We explain what a dictatorship is and what de facto regimes are like. In addition, its characteristics, types, differences with democracy and more.
What is a dictatorship?
A dictatorship is a government system that concentrates all power in a single person or group , who exercises absolute control by force or fraud, without respecting democratic constitutional principles and repressing individual freedoms .
It is also called de facto government , that is, power is exercised in practice, but it is not supported by any legal norm and does not present the division of powers, executive , legislative and judicial . The political system is a dictatorship that does not represent the people or recognize their rights .
The de facto government can come to power through a coup with the support of the armed forces or through fraud. In both cases, he manages to perpetuate himself in power through mass propaganda techniques, alteration of the Constitution , intimidation, terror and the repression of civil liberties.
The word dictatorship comes from the Latin in which dictare refers to “dictate” and the suffix ura refers to “activity”. It means “person who gives orders” or who dictates, hence the name of the highest authority of a de facto government as dictator.
Characteristics of the dictatorship
The dictatorship is characterized by:
- The identification of the State with a single political party .
- The suppression of the division of powers.
- The figure of a leader or dictator.
- Control media communication and press censorship.
- The propaganda of the official ideology and its repetitive diffusion.
- The use of military force and violence.
- The repression of human rights and individual freedoms.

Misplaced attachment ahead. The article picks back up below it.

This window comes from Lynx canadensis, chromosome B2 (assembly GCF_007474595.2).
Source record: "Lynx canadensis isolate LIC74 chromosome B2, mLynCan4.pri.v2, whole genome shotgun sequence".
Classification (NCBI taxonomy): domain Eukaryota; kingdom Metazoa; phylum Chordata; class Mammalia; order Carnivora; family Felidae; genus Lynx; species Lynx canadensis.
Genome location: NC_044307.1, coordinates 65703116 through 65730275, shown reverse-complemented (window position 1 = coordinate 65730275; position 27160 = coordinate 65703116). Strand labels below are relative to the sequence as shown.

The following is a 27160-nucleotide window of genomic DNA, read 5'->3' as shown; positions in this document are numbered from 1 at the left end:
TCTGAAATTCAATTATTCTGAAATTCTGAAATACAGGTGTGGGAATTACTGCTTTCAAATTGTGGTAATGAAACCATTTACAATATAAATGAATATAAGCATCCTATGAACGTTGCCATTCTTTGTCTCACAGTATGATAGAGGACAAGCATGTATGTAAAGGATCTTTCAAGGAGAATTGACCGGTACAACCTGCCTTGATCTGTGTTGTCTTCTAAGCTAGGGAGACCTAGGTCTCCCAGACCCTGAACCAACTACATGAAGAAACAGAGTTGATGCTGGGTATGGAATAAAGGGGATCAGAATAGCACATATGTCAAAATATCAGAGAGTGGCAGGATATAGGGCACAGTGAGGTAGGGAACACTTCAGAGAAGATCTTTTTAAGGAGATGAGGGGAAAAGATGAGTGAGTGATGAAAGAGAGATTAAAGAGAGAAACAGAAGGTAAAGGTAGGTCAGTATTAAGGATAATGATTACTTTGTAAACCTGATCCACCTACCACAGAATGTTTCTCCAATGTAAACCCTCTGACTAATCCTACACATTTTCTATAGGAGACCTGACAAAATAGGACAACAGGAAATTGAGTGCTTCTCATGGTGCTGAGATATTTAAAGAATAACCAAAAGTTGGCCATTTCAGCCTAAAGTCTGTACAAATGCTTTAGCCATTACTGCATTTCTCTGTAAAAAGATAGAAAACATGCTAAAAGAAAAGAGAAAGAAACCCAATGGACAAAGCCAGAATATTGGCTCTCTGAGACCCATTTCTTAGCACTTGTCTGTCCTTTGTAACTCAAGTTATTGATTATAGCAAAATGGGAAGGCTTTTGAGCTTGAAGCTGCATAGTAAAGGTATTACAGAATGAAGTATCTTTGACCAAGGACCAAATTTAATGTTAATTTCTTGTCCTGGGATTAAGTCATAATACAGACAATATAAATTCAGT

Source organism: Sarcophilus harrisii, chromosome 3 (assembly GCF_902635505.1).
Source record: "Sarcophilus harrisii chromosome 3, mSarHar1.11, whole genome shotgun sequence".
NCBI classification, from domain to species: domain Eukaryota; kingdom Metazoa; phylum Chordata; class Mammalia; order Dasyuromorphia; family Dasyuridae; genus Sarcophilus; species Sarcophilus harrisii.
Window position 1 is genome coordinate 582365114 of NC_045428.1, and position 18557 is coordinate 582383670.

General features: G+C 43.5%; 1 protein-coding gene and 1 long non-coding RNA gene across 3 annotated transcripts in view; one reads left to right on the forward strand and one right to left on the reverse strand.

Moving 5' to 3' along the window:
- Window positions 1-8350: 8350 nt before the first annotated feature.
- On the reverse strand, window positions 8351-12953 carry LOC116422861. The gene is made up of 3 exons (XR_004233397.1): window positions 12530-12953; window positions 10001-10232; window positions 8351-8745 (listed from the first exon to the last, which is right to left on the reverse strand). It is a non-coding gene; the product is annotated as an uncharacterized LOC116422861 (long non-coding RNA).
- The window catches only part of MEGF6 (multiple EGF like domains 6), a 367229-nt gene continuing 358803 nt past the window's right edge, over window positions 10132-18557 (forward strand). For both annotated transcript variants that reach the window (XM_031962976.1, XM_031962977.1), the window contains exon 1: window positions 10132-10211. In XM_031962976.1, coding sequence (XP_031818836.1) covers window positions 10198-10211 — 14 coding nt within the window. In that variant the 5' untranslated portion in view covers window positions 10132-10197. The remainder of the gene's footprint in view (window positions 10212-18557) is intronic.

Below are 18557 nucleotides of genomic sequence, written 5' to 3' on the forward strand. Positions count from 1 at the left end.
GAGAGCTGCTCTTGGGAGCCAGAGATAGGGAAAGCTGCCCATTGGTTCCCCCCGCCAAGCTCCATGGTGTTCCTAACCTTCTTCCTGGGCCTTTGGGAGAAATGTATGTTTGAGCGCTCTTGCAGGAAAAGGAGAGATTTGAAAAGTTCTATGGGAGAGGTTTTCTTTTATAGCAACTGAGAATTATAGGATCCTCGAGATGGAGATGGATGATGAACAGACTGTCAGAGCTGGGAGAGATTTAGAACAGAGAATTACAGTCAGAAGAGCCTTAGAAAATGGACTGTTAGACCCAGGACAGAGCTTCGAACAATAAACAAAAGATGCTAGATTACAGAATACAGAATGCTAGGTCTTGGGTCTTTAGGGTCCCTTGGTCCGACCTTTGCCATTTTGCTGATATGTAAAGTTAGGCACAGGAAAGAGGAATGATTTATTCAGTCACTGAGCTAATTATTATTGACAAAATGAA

Dictatorships have no control or limits in their actions. Throughout world history , dictators have unjustifiably murdered and tortured, deprived of liberty, raped and imprisoned millions of people.
Control of the media is an effective tool to instill in the population , through persuasion and lies, positive characteristics of the dictator leader who is presented as the protector and benefactor of the people.
Types of dictatorship
Dictatorships may vary from one another, but they all share that they promote terror.
The main types of dictatorships are:
- Authoritarian Authoritarian leaders often come to power through democratic elections and, during their tenure, use force or fraud to perpetuate themselves in power, restrict civil liberties, and view any confrontation as an act of conspiracy.
- Totalitarian. Totalitarian leaders seek to persuade the masses through elaborate ideology and exaltation of the leader, in order to change people’s minds, as well as exercise terror.
- Military. Military leaders come to power by force after overthrowing the existing government. They manage to perpetuate themselves in power through the use of force, violence and terror.
- Constitutional. The leaders of constitutional dictatorships partially respect the Constitution, that is, they exercise their power in a practically authoritarian manner and, in addition, they directly or indirectly control the legislative, executive and judicial powers.
Difference between dictatorship and democracy
The dictatorship is opposed to the democratic system of government.
The dictatorship is characterized by concentrating power in a single person or small group , while in the democratic government system the separation of powers allows freedom to be maintained and the powers control each other.
While the dictatorship is distinguished by the continuity of authority in power, democracy renews, through universal suffrage, the authority and other representatives.
The dictatorship is opposed to the democratic government system, since it is based on respect for the Constitution, civil rights and guarantees, and institutions. It is based on freedom of expression and the plurality of political parties so that the representatives are elected by the people.
Examples of dictatorship
Some examples of dictatorships throughout world history are:
- The totalitarian dictatorship of Adolf Hitler in Germany , from 1933 to 1945.
- The dictatorship of Francisco Franco in Spain , from 1939 to 1975.
- The fascist dictatorship of Benito Mussolini in Italy , from 1943 to 1945.
- The totalitarian dictatorship in the People’s Republic of China , from 1949 to the present.
- The totalitarian dictatorship of Augusto Pinochet in Chile , from 1973 to 1990.
- The military dictatorship in Argentina , from 1976 to 1983.
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